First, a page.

An excellent leader of any business is responsible for creating and maintaining a winning dental team culture. That's something on which we can all easily agree.

So that raises some obvious questions for a dental practice leader: First, what exactly goes into creating an organization’s culture? And, just as importantly, how do I apply that knowledge to myself, my practice, and my team?

Leading and creating a winning dental team culture is the only way to ensure innovation and synergistic growth.
Leading and creating a winning dental team culture is the only way to ensure innovation and synergistic growth.

Defining a Winning Dental Team Culture and What They Want from Their Leader

So, let’s start by defining our terms. A winning culture includes:

  • VALUES and BEHAVIORS that contribute to the organization’s unique social and psychological environment.
  • EXPECTATIONS, EXPERIENCES, PHILOSOPHY, and VALUES that hold that organization together and are expressed in its self-image, inner workings, and interactions.
  • Shared ATTITUDES, BELIEFS, CUSTOMS, as well as written and unwritten RULES that have been developed over time.

And where does this all come from? Strong leadership. Whenever you see a survey asking dental team members what behaviors they like to see in their practice leader, three characteristics always seem to make it to the top.

  1. The leader treats me as a human being, not just an employee.
  2. The leader believes in me, even when I do not believe in myself.
  3. The leader trusts me and is honest, including admitting when they are wrong.

The secret to your success as a leader lies in exhibiting all three of these behaviors, always! When you can personify these behaviors and integrate the additional key leadership skills, you will create a successful culture beyond your wildest dreams.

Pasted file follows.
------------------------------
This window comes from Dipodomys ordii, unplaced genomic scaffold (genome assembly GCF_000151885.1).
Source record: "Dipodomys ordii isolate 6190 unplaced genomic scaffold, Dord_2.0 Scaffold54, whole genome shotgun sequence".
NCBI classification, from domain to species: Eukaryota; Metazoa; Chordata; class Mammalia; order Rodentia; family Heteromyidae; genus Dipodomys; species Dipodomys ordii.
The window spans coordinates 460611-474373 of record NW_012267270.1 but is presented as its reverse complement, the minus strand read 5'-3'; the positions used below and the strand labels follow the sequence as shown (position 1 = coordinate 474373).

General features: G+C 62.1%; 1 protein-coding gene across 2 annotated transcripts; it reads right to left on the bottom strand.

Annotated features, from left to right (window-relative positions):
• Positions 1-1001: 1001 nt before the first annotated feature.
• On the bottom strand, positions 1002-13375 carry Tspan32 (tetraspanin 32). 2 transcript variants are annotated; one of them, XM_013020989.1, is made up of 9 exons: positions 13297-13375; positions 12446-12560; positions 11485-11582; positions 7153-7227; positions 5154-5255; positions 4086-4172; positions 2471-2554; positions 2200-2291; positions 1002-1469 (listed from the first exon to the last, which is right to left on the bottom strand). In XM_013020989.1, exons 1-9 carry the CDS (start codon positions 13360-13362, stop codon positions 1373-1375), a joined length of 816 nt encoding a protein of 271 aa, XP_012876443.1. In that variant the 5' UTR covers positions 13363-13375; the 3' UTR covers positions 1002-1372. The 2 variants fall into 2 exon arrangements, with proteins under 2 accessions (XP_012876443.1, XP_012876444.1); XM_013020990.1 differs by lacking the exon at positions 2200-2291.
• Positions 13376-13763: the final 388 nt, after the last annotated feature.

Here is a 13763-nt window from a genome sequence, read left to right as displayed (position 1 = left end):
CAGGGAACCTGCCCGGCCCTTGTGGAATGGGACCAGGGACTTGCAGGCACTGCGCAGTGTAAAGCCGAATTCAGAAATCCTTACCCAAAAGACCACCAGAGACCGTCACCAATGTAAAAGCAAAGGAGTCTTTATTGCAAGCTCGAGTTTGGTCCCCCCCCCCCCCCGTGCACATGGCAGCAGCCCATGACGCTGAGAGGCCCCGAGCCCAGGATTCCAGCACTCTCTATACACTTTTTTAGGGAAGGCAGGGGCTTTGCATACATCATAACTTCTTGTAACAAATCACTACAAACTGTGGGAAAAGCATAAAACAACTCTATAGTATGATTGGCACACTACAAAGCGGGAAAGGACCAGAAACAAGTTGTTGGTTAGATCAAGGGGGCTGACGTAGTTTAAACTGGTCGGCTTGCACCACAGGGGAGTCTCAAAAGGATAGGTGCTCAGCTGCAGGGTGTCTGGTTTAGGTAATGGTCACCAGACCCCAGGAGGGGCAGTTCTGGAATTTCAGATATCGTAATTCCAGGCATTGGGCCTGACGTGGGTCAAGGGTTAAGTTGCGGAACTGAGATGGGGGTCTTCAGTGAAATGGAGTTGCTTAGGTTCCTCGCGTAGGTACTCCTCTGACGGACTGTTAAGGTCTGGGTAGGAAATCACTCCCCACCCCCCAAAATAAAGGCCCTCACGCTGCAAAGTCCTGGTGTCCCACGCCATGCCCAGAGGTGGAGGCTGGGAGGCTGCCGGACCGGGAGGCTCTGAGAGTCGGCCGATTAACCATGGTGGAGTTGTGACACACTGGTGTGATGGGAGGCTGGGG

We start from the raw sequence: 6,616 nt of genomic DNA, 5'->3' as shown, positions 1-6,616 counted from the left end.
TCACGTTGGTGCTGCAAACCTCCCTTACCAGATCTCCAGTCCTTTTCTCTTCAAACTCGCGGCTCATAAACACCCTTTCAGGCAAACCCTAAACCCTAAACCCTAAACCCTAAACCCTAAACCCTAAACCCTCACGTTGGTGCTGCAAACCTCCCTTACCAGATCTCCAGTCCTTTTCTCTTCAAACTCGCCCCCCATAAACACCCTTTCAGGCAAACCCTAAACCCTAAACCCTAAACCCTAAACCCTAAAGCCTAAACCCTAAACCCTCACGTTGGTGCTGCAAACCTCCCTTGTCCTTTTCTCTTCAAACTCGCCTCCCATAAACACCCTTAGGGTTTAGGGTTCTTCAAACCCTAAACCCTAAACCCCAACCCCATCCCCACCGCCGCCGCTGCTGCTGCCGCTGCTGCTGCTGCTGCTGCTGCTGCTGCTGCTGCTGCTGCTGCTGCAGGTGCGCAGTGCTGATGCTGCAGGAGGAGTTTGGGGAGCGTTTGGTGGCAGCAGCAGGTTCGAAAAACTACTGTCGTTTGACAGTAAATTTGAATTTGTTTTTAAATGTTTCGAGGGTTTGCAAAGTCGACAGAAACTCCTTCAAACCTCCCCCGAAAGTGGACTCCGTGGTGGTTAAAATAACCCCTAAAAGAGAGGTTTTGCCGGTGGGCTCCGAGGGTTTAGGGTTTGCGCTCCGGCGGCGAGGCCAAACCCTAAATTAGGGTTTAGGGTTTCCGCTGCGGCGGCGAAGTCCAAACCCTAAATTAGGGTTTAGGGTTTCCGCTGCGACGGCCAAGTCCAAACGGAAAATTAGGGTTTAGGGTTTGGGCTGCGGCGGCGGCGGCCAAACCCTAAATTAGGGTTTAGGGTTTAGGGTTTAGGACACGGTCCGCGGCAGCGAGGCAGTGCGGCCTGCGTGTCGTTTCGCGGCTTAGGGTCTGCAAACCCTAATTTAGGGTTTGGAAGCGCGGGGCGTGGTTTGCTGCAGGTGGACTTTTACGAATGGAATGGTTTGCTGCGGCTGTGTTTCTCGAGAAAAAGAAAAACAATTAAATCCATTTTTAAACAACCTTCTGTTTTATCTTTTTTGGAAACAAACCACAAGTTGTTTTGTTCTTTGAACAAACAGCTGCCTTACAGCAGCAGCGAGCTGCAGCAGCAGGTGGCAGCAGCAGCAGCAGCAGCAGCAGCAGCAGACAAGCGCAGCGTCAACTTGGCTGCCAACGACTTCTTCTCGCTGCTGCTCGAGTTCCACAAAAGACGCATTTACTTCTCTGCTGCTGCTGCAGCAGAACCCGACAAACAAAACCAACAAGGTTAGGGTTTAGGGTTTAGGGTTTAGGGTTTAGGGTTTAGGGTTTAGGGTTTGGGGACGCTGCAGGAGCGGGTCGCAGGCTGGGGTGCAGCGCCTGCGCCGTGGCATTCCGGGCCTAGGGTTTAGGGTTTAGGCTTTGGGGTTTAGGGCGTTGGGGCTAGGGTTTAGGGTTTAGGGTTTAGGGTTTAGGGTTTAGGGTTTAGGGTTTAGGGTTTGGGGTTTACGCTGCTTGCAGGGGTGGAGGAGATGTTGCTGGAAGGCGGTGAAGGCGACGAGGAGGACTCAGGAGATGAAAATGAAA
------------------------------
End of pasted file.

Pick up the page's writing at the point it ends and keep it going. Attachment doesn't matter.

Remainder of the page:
What are some of those additional key leadership skills? I am glad you asked.

Two Big Keys to Leading a Winning Team

What are the keys to excellent leadership? That is, of course, a big question with a lot of answers — many books have been written on the subject. But for the purposes of our discussion on this topic, we can focus on two:

  • Create a vision for change, align your people behind it, and develop a plan for executing it.

This is “Step 0” for any upgrades to your practice culture. Your vision does not have to be grand or profound, but without it, you can’t expect people to be motivated to follow. The vision must be inspirational, aspirational, and sometimes “perspirational” – your “North Star” that unlocks new potential. Most importantly, your team needs to buy into the vision and see their own hopes and goals achieved through the journey.

  • Communicate in a way that inspires trust and confidence.

Once you have the vision, it is vital to learn how to communicate in a way that inspires both trust and confidence in the people that you lead. The only communication that inspires trust is honest, authentic communication that lets the people you are communicating with know exactly where they stand. It also requires catching your team in the act of doing things right — or almost right — when it comes to fulfilling the vision, because what gets acknowledged gets repeated. Feedback that is nourishing is clear, concise, and highlights specific benchmarks and results.

This is commonly called “assertive influence,” and it includes communication that clearly states:

  1. This is what I need from you to achieve our vision.
  2. This is what I am getting from you right now (strength or challenge).
  3. This is what I expect in the future to achieve or continue to achieve our vision.

Does it take courage? Does it take empathy and heart? You bet it does! Is it important? No doubt.

Keep in mind, this is not just an exercise in creating a pleasant workplace — there are real-world, practical implications at stake here. For instance, the make-or-break point for implementing any modern technology or clinical methodology will often come down to the quality of the practice’s leadership and the dental team culture.

Leading and creating a winning dental team culture is a process, not an event. It requires continued dedication and focus beyond the dental chair — as well as a great deal of humility. As a practice management specialist, I can assure you that being a leader, investing in your culture, and inspiring change may be difficult, but it is the only way to ensure innovation and synergistic growth.

Amy Morgan is Vice President of Practice Growth Strategy at Spear, a member of Spear Resident Faculty, and former CEO of Pride Institute.